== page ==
The climate cult group known as Extinction Rebellion is now taking its city-shutdown antics to the Middle East.

Off-shoots of the group that advocates peaceful protest as a way to pile on pressure to curb global warming are sprouting from Beirut to Doha, as activists in the oil-rich region want governments to ditch fossil fuels for renewable energy sources.

“Governments are not going to do anything unless they see that people themselves want that change – that’s how any movement starts,” said Iman, a member of the newly formed Extinction Rebellion (XR) group in Qatar who declined to give her full name for security reasons.

“There’s a very large number of Qataris who are very passionate about sustainability and who want to see change implemented but they also acknowledge the challenges to it – whether that be political or simply cultural,” she said.

However, the Organization of Petroleum Exporting Counties (OPEC), many of which include those Middle Eastern, are pushing back against the climate crisis movement. The oil producer’s group is now aggressively promoting its claim to be a key provider of affordable energy in the developing world….the “poor and oppressed” that activists often claim they are helping with their protests.

To bolster its case, the organization on Tuesday released its latest annual World Oil Outlook, forecasting that global oil producers would need to pump 12% more oil in 2040 from current levels to meet expected demand of 110.6 million b/d.

…”What is clear is that the world will need a great deal more energy in the decades to come,” OPEC Secretary General Mohammed Barkindo said in the foreword to the report. “We also believe that the oil industry must be part of the solution to the climate change challenge.”

As such, the outlook, which attempts to take into account policy and technological developments, serves as OPEC’s roadmap for “a possible pathway for oil and energy in the future.” Banning oil and gas development, as some environmental campaigners have championed, would ignore the reality of rising energy demand, driven by population growth and global economic expansion, OPEC said.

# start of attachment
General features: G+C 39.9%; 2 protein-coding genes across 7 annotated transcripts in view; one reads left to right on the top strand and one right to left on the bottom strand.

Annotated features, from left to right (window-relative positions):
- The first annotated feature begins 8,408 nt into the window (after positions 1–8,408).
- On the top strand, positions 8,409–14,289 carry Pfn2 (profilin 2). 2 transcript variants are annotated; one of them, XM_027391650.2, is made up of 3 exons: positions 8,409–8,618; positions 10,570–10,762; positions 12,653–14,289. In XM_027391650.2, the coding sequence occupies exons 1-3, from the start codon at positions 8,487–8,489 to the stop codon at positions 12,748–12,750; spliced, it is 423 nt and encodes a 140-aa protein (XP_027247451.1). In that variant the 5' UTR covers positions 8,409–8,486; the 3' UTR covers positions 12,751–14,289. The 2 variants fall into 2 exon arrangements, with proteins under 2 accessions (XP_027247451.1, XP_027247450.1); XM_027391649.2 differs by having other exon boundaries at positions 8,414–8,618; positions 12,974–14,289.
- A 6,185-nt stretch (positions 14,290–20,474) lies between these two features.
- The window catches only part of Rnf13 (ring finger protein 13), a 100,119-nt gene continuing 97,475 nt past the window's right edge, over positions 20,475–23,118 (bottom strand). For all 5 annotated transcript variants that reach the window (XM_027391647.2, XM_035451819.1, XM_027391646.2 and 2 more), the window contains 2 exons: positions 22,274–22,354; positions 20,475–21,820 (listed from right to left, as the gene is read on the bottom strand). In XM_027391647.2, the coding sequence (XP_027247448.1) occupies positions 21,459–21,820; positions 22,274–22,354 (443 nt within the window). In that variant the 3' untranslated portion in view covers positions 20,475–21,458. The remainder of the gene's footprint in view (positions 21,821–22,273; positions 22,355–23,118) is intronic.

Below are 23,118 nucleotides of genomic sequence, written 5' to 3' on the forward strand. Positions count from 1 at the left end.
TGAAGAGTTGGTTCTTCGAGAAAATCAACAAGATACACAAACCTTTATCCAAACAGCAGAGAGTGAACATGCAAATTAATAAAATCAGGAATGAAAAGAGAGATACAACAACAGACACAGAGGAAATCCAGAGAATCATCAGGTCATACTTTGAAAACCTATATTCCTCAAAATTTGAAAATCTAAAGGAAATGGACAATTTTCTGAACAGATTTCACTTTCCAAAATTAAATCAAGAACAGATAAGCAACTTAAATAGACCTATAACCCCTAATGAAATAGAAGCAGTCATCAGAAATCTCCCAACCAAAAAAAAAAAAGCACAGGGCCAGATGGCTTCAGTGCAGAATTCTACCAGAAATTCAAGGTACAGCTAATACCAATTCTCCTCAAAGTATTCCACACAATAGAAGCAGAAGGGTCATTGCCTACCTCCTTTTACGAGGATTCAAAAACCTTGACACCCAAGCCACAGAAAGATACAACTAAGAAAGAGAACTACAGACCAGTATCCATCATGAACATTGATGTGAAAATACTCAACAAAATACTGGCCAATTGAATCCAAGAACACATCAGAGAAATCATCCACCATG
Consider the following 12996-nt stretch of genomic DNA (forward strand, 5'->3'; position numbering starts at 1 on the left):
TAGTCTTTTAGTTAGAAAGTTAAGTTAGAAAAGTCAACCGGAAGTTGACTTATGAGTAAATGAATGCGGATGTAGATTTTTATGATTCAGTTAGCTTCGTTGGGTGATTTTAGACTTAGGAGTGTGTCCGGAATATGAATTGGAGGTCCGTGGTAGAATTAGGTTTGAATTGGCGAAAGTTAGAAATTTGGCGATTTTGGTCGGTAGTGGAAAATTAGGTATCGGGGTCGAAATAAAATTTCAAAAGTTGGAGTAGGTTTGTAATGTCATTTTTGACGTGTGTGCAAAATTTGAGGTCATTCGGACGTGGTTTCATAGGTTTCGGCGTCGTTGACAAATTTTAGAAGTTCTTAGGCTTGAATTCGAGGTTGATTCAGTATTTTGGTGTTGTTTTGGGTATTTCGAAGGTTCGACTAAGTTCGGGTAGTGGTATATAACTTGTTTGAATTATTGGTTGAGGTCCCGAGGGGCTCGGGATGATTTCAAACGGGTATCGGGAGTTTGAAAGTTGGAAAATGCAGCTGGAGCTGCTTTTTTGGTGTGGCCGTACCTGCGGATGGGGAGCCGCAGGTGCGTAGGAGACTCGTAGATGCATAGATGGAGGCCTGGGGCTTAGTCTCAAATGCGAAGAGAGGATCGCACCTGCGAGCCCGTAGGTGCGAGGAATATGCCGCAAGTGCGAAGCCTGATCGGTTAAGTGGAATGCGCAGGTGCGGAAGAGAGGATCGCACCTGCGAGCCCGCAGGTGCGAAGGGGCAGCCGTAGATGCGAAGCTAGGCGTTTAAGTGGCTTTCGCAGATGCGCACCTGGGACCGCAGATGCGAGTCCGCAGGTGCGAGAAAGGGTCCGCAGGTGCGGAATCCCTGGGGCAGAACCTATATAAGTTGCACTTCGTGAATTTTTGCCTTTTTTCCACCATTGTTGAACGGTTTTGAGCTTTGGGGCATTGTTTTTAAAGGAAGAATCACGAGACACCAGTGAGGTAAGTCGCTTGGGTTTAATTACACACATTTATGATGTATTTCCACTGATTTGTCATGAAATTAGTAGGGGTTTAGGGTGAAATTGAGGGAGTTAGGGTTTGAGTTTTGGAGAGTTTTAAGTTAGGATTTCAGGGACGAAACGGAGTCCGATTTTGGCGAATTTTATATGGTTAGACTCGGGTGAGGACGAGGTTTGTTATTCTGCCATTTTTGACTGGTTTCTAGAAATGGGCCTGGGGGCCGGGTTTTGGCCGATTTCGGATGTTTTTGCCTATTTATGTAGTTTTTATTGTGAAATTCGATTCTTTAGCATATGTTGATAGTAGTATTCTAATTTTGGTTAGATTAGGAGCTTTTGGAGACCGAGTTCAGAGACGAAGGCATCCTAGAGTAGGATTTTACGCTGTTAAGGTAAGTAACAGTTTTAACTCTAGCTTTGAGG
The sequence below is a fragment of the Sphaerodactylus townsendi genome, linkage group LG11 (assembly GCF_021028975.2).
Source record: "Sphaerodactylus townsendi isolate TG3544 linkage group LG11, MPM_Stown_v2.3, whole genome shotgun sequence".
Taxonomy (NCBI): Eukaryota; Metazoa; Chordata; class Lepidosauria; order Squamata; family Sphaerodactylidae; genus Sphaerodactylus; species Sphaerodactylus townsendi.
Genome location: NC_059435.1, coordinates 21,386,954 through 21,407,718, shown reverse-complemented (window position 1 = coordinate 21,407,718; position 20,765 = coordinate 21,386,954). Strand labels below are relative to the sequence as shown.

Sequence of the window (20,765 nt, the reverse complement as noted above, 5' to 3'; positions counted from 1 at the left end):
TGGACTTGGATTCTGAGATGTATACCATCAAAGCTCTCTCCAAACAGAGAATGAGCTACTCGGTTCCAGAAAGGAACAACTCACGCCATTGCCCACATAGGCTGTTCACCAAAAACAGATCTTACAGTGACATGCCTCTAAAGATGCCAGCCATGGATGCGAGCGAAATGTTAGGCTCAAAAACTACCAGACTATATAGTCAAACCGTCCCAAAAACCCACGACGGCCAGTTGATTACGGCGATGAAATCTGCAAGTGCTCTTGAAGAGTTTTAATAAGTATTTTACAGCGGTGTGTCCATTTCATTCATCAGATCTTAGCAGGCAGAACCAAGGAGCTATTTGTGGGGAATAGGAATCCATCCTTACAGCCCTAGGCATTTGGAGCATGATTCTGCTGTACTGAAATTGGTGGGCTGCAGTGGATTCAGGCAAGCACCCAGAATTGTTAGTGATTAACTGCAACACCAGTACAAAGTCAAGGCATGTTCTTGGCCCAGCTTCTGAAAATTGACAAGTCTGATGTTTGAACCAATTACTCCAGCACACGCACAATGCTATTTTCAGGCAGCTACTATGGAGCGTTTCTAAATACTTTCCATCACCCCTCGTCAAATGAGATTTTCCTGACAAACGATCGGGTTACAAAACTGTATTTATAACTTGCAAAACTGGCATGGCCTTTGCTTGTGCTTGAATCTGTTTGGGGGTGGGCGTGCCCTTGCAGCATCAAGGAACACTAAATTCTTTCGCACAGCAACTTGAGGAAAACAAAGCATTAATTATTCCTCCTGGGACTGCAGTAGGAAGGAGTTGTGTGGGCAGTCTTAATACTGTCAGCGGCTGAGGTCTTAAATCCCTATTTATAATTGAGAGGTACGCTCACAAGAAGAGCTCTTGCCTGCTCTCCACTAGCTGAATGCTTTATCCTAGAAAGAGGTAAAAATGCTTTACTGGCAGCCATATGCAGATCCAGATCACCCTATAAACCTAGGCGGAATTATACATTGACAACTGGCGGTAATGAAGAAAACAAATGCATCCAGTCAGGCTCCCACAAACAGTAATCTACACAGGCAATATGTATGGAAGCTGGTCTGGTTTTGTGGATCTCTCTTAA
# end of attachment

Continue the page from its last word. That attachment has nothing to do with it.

To highlight the new pushback, protesters demonstrating against Africa’s Oil Week were recently in front of South Africa’s Cape Town International Convention Centre, spreading fake oil on the ground and demanding an end to fossil fuels.

They were met with nothing but disdain by the event’s participants.

“Under no circumstances are we going to be apologising,” said Gabriel Obiang Lima, energy minister of Equatorial Guinea, adding that they need to exploit those resources to create jobs and boost economic development.

“Anybody out of the continent saying we should not develop those fields, that is criminal. It is very unfair.”

The tension keenly felt at oil conferences in Europe was largely absent over the three-day event in Cape Town; there was little focus on climate change, apart from the shadow renewables cast over long-term demand.

It is good to see that some regions of the globe seem to remain free of green justice insanity. Let’s hope we can import some of this attitude from the Africans.


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